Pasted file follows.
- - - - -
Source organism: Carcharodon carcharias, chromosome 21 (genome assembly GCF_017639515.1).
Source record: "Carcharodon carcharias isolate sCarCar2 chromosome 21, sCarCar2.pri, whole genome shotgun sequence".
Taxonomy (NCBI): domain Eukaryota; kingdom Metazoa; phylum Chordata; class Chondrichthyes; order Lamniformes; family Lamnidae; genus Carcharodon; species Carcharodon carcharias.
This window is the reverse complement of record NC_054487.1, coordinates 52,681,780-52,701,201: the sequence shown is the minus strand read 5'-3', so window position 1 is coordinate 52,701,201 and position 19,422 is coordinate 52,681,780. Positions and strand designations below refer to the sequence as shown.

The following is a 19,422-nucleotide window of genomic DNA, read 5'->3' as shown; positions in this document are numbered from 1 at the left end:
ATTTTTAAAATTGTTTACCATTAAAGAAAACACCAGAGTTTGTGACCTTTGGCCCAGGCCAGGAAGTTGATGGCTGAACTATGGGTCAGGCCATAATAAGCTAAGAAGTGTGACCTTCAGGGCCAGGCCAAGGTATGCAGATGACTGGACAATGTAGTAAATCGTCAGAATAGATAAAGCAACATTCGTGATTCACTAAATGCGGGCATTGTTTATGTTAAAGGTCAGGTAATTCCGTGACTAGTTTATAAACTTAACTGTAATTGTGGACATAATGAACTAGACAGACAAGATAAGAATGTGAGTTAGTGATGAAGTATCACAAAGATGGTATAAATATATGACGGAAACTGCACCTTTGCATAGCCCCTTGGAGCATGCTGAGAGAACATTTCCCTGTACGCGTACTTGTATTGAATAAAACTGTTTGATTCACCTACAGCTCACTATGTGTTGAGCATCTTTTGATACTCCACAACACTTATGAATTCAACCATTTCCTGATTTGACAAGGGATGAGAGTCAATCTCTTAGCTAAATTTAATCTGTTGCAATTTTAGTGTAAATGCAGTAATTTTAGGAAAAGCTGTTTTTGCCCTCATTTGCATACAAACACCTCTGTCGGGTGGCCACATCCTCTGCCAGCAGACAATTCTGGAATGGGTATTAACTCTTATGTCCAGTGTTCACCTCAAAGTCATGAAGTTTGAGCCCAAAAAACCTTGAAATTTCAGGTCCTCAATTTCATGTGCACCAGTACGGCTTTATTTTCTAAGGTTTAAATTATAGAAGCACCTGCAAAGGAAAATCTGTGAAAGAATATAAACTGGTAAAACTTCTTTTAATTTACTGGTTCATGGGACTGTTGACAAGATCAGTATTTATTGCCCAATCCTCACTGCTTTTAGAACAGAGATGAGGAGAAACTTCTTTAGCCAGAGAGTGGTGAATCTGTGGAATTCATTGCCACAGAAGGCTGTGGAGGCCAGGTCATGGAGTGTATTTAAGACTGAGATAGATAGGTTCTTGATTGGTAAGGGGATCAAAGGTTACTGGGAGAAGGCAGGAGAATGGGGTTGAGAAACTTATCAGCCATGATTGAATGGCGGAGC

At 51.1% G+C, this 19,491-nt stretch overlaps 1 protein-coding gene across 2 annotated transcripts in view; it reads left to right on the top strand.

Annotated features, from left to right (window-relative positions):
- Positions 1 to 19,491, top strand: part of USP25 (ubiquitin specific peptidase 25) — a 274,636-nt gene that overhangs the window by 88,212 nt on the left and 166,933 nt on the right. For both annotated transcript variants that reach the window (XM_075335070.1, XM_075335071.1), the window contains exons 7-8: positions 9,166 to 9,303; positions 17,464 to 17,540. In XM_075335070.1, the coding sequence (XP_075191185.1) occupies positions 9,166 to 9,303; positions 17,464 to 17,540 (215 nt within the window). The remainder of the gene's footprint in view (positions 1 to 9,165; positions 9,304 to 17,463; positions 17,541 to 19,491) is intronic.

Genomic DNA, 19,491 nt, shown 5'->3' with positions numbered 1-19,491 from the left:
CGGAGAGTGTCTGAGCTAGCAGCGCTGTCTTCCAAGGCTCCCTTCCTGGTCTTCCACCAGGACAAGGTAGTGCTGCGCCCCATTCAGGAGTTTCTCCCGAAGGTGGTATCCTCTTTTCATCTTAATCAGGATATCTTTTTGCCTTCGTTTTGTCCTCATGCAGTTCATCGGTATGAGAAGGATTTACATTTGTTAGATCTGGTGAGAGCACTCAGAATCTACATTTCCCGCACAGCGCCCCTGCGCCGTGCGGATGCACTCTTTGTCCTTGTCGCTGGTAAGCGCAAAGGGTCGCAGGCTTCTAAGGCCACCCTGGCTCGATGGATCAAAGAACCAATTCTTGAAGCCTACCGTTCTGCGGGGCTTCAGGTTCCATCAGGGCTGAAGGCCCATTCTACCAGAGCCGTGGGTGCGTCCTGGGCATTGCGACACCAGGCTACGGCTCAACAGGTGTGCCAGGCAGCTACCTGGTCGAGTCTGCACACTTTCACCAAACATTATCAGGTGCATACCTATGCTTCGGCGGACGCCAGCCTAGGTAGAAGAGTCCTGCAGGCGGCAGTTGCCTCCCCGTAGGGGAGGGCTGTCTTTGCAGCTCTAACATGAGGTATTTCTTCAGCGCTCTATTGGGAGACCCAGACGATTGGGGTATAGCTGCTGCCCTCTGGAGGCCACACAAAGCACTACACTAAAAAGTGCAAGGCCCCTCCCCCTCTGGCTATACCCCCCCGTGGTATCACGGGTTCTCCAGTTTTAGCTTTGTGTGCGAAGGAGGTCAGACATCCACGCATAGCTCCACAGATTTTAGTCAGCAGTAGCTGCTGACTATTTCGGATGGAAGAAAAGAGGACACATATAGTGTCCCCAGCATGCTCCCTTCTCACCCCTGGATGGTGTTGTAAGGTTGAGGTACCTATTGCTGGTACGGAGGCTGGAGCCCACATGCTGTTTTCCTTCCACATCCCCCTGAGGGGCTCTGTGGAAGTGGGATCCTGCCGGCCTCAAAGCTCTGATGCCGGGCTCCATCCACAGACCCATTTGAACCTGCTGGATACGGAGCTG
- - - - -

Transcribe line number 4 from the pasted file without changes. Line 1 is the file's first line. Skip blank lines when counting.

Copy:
This window is the reverse complement of record NC_054487.1, coordinates 52,681,780-52,701,201: the sequence shown is the minus strand read 5'-3', so window position 1 is coordinate 52,701,201 and position 19,422 is coordinate 52,681,780. Positions and strand designations below refer to the sequence as shown.